Wildlife crime: Understanding the human and social dimensions of a complex problem

This week in North Philly Notes, William Moreto, editor of Wildlife Crime, writes about how criminology as a field has much to offer in the understanding and prevention of wildlife crime.

In recent years, wildlife crime has generated considerable public attention. This can be partly attributed to growing concerns over environmental issues, including climate change, as well as increased attention on wildlife trafficking and its impact on the status of endangered iconic megafauna, like elephants and rhinoceros. The hard sciences, including biology, has tended to take the lead in the assessment and investigation of crimes that harm the environment, including the poaching and trading of wildlife products. This is not surprising given that the unsustainable overharvesting of wildlife can result in long lasting ecological and environmental impacts, as well as potentially devastating public health concerns resulting in the consumption of unregulated and unsanitary wildlife products.

Although wildlife crime has historically tended to fall within the purview of the hard sciences, the role of the social sciences, including geography, psychology, and economics, have increasingly been recognized in both academic and non-academic circles. Indeed, while wildlife crime is very much an environmental issue, it is also inherently a human and social problem as well. Recently Bennett and colleagues (2017) helped reinforce this reality when they published an article in a leading conservation journal, Biological Conservation, demonstrating the role that 18 distinct social science fields have within the conservation sciences. Noticeably missing from this list, however, were the fields of criminology (the study of criminal behavior), criminal justice (the study of how the criminal justice system responds and operates), and crime science (the study of crime). For ease, and I hope my fellow colleagues can forgive me, but I’ll refer to this group collectively here as “criminology.”

Wildlife Crime_smCriminology as a field has much to offer in the understanding and prevention of wildlife crime, while also contributing to broader conservation science topics. The volume, Wildlife Crime: From Theory to Practice, adds to the conservation science literature by underscoring how criminological theory and research can provide unique insight on a complex problem like wildlife crime. Questions related to the why specific activities and practices are outlawed, how such regulations are viewed by communities who are affected, why individuals begin, continue, or desist as offenders, how the criminal justice system responds to such actors, and what strategies can be developed in addition to the criminal justice system are all discussed in the volume. Additionally, scholars detail their experiences conducting research on active offenders involved in wildlife crime and further highlighting the very human aspects from those involved in such activities, as well as the researchers who perform such study.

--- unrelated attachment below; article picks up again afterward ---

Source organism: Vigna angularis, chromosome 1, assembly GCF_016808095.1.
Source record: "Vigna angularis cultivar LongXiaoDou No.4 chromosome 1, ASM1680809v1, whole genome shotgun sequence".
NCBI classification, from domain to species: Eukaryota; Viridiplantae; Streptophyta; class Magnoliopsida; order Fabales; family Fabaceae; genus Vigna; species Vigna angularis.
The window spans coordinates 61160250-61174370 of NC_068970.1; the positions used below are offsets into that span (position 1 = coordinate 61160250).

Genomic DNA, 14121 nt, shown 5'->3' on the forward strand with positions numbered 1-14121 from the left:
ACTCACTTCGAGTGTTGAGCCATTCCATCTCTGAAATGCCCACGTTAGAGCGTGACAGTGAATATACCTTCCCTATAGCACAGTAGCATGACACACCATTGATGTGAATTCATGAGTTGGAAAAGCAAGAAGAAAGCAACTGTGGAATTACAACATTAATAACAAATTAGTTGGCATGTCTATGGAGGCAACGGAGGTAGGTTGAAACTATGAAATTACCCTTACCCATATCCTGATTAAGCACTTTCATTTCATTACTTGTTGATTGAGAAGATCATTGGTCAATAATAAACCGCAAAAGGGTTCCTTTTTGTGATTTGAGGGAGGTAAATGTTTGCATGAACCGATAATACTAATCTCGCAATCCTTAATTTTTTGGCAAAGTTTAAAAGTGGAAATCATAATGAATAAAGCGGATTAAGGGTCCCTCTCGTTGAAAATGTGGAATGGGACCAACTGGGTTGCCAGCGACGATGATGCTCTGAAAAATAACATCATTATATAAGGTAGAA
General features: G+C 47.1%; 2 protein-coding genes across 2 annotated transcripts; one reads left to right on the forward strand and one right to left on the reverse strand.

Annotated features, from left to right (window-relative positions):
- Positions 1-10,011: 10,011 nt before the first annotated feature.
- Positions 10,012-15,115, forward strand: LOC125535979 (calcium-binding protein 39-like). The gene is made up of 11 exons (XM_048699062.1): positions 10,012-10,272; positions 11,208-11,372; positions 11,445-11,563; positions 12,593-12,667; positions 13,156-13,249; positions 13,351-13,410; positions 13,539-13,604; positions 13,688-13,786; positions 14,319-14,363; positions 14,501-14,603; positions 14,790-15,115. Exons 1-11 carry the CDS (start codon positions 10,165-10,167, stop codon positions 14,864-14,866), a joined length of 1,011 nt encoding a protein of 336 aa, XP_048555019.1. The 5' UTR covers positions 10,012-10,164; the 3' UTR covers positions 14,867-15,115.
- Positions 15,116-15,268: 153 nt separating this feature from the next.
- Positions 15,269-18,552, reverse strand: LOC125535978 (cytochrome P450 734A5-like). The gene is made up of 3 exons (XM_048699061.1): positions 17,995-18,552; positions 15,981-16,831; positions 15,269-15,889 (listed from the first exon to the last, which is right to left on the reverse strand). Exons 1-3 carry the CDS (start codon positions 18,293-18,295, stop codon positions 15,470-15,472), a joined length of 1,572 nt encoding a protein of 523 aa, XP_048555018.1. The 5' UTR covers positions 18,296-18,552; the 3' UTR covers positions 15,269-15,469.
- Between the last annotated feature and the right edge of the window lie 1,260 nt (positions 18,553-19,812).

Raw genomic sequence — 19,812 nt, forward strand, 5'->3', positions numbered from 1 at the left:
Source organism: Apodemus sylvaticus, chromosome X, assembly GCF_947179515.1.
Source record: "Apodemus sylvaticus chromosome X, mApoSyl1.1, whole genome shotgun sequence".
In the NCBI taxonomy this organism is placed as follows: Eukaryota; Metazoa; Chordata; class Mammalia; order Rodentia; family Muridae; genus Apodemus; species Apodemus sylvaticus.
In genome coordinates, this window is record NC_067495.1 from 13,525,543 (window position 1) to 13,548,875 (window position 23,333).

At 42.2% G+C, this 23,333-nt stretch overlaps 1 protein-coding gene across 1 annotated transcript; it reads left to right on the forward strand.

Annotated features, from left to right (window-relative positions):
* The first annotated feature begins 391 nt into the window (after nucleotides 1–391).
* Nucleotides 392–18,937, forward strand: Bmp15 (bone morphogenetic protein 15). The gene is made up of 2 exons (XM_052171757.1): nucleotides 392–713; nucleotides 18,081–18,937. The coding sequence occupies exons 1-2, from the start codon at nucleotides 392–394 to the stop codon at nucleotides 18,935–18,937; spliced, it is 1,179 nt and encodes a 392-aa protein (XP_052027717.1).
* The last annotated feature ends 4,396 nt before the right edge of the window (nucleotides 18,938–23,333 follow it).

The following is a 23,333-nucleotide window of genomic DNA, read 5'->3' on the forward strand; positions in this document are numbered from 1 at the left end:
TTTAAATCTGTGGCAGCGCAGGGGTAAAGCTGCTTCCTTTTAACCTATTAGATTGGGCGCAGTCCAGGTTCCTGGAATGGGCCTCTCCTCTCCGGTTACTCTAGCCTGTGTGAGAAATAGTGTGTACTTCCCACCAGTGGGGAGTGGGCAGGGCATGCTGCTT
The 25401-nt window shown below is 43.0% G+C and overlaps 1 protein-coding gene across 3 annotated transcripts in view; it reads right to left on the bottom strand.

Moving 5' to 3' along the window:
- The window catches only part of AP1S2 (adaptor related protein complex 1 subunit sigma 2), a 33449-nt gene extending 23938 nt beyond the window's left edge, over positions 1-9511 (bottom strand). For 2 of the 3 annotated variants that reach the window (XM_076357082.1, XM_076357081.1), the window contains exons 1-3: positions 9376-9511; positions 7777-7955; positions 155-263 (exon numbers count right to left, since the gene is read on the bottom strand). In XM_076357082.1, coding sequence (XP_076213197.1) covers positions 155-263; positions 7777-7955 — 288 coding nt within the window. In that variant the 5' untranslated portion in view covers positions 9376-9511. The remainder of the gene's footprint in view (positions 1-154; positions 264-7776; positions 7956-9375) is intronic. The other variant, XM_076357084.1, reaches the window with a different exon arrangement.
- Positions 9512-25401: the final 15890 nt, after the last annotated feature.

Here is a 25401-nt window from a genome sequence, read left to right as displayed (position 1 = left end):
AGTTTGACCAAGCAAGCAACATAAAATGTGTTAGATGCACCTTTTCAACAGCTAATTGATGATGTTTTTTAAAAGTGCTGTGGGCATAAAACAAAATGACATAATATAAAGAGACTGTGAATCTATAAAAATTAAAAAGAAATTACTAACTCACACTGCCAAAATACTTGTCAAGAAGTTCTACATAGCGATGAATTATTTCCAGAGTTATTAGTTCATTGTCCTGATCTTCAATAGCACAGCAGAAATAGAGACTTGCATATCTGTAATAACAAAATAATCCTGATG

Finally, the inclusion of practitioners in the volume who are or were involved in day-to-day conservation practice cements the need for more social science research that directly focuses on those tasked with the implementation and management of conservation policy and regulation. Essentially, by better understanding how conservation policy is implemented and the real-world challenges faced by individuals who work on the front-line is essential in understanding what strategies can be effective, what may be unsuccessful, and what may ultimately prove to be counter-productive or even harmful. In sum, Wildlife Crime: From Theory to Practice contributes to the growing literature on wildlife crime by illustrating the value of viewing the issue from a criminological perspective, promoting the need for increased academic-practitioner collaborations, and reinforcing the place of social science within the conservation sciences.

 

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